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Allan Engstrom

The Character of the Russian Occupation of Alaska.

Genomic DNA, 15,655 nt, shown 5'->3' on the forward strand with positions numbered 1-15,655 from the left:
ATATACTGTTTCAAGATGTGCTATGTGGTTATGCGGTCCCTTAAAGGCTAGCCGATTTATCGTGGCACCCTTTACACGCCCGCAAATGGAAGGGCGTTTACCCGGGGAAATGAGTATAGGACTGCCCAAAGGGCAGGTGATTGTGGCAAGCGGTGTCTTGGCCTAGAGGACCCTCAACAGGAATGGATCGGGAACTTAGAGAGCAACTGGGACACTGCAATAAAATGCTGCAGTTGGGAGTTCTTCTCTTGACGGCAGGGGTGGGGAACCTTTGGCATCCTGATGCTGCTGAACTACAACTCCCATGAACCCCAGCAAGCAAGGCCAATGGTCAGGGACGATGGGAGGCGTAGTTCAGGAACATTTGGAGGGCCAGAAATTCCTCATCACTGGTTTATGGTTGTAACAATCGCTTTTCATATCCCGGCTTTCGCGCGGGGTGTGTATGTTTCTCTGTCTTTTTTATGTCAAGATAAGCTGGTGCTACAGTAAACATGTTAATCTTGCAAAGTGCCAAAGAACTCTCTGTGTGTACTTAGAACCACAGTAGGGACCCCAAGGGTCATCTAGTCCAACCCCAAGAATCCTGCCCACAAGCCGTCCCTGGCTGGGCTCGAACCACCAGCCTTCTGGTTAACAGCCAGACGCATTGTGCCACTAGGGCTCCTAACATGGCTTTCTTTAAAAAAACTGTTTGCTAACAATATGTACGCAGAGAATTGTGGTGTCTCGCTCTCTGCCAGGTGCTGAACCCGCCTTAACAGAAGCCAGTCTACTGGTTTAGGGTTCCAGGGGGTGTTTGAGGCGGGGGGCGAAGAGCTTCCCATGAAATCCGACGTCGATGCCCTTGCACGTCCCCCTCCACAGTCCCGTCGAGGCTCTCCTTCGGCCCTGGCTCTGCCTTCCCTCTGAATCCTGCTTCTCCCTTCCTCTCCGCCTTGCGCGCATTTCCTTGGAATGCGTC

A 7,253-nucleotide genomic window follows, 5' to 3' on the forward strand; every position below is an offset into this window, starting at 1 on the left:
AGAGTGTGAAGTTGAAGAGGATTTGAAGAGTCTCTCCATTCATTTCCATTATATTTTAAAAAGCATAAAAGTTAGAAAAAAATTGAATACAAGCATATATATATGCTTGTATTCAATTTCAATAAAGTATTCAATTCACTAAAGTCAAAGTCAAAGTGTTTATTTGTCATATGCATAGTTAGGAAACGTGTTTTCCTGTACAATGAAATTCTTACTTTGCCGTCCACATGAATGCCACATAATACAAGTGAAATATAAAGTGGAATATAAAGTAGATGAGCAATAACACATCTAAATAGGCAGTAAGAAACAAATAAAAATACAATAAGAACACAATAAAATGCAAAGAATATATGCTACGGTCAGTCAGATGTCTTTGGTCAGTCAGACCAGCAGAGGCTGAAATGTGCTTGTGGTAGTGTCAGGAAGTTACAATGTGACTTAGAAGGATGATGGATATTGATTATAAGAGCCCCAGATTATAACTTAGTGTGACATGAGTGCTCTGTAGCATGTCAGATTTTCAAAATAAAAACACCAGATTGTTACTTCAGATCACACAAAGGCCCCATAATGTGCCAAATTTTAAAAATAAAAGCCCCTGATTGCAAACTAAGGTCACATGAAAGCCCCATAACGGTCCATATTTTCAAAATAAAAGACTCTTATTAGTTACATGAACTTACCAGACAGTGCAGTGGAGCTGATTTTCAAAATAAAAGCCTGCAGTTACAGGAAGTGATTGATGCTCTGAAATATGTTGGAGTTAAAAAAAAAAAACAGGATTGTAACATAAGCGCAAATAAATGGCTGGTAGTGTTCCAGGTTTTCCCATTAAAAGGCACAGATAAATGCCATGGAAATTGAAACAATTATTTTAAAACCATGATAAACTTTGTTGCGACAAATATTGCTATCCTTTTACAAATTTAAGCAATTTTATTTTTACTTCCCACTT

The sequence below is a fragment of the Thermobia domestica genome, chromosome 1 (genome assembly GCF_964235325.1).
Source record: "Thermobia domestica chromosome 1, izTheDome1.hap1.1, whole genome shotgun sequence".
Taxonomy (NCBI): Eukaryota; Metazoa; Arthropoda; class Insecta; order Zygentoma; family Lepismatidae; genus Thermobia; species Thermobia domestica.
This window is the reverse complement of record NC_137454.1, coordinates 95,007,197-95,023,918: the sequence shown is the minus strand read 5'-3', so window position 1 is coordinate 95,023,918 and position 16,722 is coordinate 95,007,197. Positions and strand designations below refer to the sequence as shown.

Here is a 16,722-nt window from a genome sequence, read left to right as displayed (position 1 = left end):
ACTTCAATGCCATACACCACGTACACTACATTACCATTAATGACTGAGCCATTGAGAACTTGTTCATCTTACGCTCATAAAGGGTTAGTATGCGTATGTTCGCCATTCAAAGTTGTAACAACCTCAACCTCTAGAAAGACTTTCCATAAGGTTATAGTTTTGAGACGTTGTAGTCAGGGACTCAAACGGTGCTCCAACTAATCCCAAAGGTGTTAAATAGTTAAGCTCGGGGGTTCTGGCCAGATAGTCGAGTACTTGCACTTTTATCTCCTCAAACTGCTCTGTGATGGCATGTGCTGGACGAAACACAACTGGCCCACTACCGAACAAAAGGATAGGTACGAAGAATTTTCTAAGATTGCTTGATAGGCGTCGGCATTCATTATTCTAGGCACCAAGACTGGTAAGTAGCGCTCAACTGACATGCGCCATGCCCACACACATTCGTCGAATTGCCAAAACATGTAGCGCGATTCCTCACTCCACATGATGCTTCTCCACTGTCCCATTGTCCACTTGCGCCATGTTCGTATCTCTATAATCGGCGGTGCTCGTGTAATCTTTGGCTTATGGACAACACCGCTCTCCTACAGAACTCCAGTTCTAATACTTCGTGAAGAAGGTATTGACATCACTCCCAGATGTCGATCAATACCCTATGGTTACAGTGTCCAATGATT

Two main features distinguish the Russian occupation and rule in Alaska. They had a sensitivity in their conduct and relations with the native peoples that was lacking in many instances by examples of English and American behavior. The Russians also had a unique ability to completely adapt to local conditions, to live with the native people, to wear their style of clothing, to eat their food with relish, and to intermarry freely. When we talk of the Russian expansion into Alaska, we are dealing with only a few hundred men spread out over a 2000 mile rim of settlement, from the distant islands of the Aleutian chain to Kodiak, Cook Inlet, Prince William Sound, Yakutat and Southeastern Alaska, as far south as Sea Otter Bay, as the Russians called it, where the present day city of Craig is located. The Russians had no sense of the European racial animus in dealing with native peoples, to forcibly push them out of the path as civilization marches on. According to Orlando Figes, the author of a wonderful cultural history of Russia entitled Natasha's Dance, "The Russian empire grew by settlement and the Russians who moved out into the frontier zones, some to trade or farm, others to escape from Tsarist rule, were just as likely to adopt the native culture as they were to impose their Russian way of life on the local tribes...One of the consequences of this encounter was a cultural sympathy towards the colonies that was rarely to be found in colonizers from the European states." The driving force of Russian expansion into Siberia and Alaska was of course the pursuit of the fur trade. I would like to focus on the period of Alexander Baranov's Stewardship of Alaska, that is from 1790 to 1818, as he was largely responsible for the ad hoc formation of Russia's native policy in the territory. In dealing with local native tribes, Alexander Baranov did not believe in holding a grudge, nor did he believe in a policy of retributive justice. He dealt with local Alaskan natives with a respect and understanding of their own diplomatic customs. The Russians did fight as evidenced by the battles of Sitka in 1802 and 1804, but afterward, Baranov met with the principal Tlingit chiefs. He sought to forge a lasting peace and let bygones be bygones. None of the principal instigators of the 1802 Tlingit attack were ever punished.